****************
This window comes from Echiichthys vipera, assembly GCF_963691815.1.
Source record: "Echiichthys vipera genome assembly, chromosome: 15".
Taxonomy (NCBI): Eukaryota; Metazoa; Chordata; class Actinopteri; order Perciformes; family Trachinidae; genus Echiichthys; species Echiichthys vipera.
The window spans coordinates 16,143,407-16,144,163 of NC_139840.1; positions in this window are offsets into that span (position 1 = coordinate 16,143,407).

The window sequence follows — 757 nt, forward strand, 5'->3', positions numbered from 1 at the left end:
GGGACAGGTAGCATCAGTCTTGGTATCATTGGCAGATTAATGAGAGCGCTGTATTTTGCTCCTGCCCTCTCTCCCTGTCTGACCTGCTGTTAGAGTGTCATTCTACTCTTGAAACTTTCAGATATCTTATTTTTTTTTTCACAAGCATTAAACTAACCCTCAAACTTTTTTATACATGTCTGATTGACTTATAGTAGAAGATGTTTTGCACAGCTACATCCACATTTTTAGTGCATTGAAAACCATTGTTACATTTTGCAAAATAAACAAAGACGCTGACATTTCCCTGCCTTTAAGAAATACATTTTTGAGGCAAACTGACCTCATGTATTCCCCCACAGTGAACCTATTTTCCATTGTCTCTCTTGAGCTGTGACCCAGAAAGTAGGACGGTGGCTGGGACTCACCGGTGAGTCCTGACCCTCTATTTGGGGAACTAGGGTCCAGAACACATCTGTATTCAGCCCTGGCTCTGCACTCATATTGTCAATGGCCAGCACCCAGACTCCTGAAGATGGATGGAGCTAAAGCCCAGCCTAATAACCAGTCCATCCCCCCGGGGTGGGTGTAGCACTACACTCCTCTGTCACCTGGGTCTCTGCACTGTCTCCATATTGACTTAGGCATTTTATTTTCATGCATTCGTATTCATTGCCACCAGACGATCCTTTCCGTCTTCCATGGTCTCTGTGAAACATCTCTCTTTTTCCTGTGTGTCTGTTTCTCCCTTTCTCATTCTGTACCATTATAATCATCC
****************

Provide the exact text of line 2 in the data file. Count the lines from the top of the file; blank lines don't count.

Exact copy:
Source record: "Echiichthys vipera genome assembly, chromosome: 15".